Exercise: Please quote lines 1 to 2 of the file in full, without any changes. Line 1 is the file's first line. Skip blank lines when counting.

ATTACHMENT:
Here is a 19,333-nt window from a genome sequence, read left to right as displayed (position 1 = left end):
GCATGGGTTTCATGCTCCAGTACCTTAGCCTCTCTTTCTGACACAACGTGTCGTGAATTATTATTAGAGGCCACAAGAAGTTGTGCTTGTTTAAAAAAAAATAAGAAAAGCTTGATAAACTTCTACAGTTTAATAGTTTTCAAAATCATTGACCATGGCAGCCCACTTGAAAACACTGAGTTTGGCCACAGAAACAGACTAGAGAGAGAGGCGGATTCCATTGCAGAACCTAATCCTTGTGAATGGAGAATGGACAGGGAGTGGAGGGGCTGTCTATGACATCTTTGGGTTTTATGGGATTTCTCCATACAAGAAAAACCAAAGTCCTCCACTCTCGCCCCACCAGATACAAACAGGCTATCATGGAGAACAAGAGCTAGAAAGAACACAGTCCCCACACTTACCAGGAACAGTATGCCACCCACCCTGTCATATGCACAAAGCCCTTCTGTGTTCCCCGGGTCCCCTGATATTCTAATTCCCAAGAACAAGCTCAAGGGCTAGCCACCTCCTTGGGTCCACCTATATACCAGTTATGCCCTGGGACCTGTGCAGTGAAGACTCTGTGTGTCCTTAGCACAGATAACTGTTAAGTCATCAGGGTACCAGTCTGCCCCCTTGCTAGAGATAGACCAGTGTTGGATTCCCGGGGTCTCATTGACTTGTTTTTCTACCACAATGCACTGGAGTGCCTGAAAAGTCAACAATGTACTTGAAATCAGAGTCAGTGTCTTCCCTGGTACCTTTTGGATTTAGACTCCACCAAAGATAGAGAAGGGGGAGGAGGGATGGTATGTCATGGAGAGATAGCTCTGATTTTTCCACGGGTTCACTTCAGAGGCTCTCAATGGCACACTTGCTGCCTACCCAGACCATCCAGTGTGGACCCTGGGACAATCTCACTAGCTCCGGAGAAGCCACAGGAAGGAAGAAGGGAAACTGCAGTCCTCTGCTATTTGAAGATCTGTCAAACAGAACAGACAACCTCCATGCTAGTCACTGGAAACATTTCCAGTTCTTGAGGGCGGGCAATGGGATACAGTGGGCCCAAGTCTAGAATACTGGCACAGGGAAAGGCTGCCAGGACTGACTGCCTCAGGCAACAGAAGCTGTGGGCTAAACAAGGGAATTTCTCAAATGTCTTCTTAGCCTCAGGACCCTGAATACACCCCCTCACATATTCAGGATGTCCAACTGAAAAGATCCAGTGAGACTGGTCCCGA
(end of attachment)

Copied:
Here is a 19,333-nt window from a genome sequence, read left to right as displayed (position 1 = left end):
GCATGGGTTTCATGCTCCAGTACCTTAGCCTCTCTTTCTGACACAACGTGTCGTGAATTATTATTAGAGGCCACAAGAAGTTGTGCTTGTTTAAAAAAAAATAAGAAAAGCTTGATAAACTTCTACAGTTTAATAGTTTTCAAAATCATTGACCATGGCAGCCCACTTGAAAACACTGAGTTTGGCCACAGAAACAGACTAGAGAGAGAGGCGGATTCCATTGCAGAACCTAATCCTTGTGAATGGAGAATGGACAGGGAGTGGAGGGGCTGTCTATGACATCTTTGGGTTTTATGGGATTTCTCCATACAAGAAAAACCAAAGTCCTCCACTCTCGCCCCACCAGATACAAACAGGCTATCATGGAGAACAAGAGCTAGAAAGAACACAGTCCCCACACTTACCAGGAACAGTATGCCACCCACCCTGTCATATGCACAAAGCCCTTCTGTGTTCCCCGGGTCCCCTGATATTCTAATTCCCAAGAACAAGCTCAAGGGCTAGCCACCTCCTTGGGTCCACCTATATACCAGTTATGCCCTGGGACCTGTGCAGTGAAGACTCTGTGTGTCCTTAGCACAGATAACTGTTAAGTCATCAGGGTACCAGTCTGCCCCCTTGCTAGAGATAGACCAGTGTTGGATTCCCGGGGTCTCATTGACTTGTTTTTCTACCACAATGCACTGGAGTGCCTGAAAAGTCAACAATGTACTTGAAATCAGAGTCAGTGTCTTCCCTGGTACCTTTTGGATTTAGACTCCACCAAAGATAGAGAAGGGGGAGGAGGGATGGTATGTCATGGAGAGATAGCTCTGATTTTTCCACGGGTTCACTTCAGAGGCTCTCAATGGCACACTTGCTGCCTACCCAGACCATCCAGTGTGGACCCTGGGACAATCTCACTAGCTCCGGAGAAGCCACAGGAAGGAAGAAGGGAAACTGCAGTCCTCTGCTATTTGAAGATCTGTCAAACAGAACAGACAACCTCCATGCTAGTCACTGGAAACATTTCCAGTTCTTGAGGGCGGGCAATGGGATACAGTGGGCCCAAGTCTAGAATACTGGCACAGGGAAAGGCTGCCAGGACTGACTGCCTCAGGCAACAGAAGCTGTGGGCTAAACAAGGGAATTTCTCAAATGTCTTCTTAGCCTCAGGACCCTGAATACACCCCCTCACATATTCAGGATGTCCAACTGAAAAGATCCAGTGAGACTGGTCCCGA